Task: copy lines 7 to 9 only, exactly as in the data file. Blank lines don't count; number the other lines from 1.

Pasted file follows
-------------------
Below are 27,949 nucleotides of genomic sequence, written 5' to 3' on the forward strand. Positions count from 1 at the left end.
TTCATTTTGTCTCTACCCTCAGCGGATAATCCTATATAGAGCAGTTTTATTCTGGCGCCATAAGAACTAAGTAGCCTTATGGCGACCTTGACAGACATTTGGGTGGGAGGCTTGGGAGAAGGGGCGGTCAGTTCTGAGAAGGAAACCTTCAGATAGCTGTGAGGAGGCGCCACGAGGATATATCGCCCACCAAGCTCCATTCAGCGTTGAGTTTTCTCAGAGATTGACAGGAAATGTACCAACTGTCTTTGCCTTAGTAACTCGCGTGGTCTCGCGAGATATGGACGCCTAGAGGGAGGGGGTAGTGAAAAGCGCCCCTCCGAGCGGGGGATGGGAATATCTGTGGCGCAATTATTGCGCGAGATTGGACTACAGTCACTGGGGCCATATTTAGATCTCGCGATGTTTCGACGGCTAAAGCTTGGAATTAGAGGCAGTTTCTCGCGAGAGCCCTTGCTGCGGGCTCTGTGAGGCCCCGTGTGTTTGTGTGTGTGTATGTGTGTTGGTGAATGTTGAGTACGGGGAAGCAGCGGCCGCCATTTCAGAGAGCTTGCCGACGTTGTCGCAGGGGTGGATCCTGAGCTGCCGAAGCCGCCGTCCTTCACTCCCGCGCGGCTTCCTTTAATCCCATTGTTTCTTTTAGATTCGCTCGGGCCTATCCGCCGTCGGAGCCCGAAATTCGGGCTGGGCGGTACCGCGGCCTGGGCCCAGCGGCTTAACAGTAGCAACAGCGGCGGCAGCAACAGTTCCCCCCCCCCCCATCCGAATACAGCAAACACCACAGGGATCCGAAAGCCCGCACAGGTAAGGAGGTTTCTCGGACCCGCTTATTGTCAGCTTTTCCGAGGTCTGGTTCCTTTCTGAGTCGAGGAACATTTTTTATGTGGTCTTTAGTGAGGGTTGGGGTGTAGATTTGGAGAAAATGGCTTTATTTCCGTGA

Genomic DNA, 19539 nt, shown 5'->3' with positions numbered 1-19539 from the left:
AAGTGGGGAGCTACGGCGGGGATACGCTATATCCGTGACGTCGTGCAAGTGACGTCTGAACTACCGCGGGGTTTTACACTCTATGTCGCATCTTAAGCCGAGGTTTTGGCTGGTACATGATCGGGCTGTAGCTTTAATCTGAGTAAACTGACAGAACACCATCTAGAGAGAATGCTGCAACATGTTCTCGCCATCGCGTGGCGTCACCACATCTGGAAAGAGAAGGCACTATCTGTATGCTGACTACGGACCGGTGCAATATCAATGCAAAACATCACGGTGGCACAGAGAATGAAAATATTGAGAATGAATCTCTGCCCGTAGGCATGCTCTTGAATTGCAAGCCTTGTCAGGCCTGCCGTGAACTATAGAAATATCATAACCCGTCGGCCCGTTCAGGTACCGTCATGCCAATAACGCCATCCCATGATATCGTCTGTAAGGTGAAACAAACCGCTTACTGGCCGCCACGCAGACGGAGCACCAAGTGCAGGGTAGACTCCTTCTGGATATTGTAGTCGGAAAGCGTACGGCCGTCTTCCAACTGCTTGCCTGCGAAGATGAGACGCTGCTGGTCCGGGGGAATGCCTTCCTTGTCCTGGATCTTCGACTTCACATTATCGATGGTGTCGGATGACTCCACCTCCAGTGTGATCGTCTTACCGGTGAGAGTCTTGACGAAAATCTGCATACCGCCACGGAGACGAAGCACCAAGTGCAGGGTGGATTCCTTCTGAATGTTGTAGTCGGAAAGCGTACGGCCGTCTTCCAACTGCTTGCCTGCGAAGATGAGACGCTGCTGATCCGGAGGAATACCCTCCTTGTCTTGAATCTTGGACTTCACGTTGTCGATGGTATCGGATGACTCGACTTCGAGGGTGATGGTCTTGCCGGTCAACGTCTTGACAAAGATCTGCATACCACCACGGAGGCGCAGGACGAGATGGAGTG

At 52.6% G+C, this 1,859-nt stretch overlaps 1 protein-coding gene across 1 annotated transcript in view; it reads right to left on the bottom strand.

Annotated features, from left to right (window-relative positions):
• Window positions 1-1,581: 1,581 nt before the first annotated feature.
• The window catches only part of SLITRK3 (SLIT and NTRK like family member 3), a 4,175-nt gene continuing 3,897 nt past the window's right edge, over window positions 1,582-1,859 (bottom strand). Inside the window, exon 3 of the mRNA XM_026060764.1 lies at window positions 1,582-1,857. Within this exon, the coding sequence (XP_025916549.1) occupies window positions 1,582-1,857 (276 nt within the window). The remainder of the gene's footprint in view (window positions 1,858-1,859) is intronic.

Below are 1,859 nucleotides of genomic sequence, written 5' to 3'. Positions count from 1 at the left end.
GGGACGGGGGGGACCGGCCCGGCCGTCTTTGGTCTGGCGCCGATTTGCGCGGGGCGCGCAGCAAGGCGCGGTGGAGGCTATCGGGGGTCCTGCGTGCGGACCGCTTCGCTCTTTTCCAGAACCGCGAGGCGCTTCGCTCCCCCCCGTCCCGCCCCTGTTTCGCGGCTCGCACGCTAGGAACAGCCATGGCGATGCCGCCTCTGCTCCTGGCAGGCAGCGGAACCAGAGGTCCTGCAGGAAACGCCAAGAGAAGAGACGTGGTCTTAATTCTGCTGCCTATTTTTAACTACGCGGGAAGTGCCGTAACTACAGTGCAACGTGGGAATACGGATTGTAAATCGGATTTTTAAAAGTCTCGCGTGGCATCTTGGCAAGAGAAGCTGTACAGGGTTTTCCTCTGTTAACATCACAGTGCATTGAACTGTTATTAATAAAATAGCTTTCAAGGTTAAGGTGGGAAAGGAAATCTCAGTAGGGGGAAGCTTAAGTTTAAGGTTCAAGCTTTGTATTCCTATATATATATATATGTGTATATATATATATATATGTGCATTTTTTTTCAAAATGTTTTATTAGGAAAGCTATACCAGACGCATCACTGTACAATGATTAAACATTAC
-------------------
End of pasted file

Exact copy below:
• Window positions 1-1,581: 1,581 nt before the first annotated feature.
• The window catches only part of SLITRK3 (SLIT and NTRK like family member 3), a 4,175-nt gene continuing 3,897 nt past the window's right edge, over window positions 1,582-1,859 (bottom strand). Inside the window, exon 3 of the mRNA XM_026060764.1 lies at window positions 1,582-1,857. Within this exon, the coding sequence (XP_025916549.1) occupies window positions 1,582-1,857 (276 nt within the window). The remainder of the gene's footprint in view (window positions 1,858-1,859) is intronic.

Below are 1,859 nucleotides of genomic sequence, written 5' to 3'. Positions count from 1 at the left end.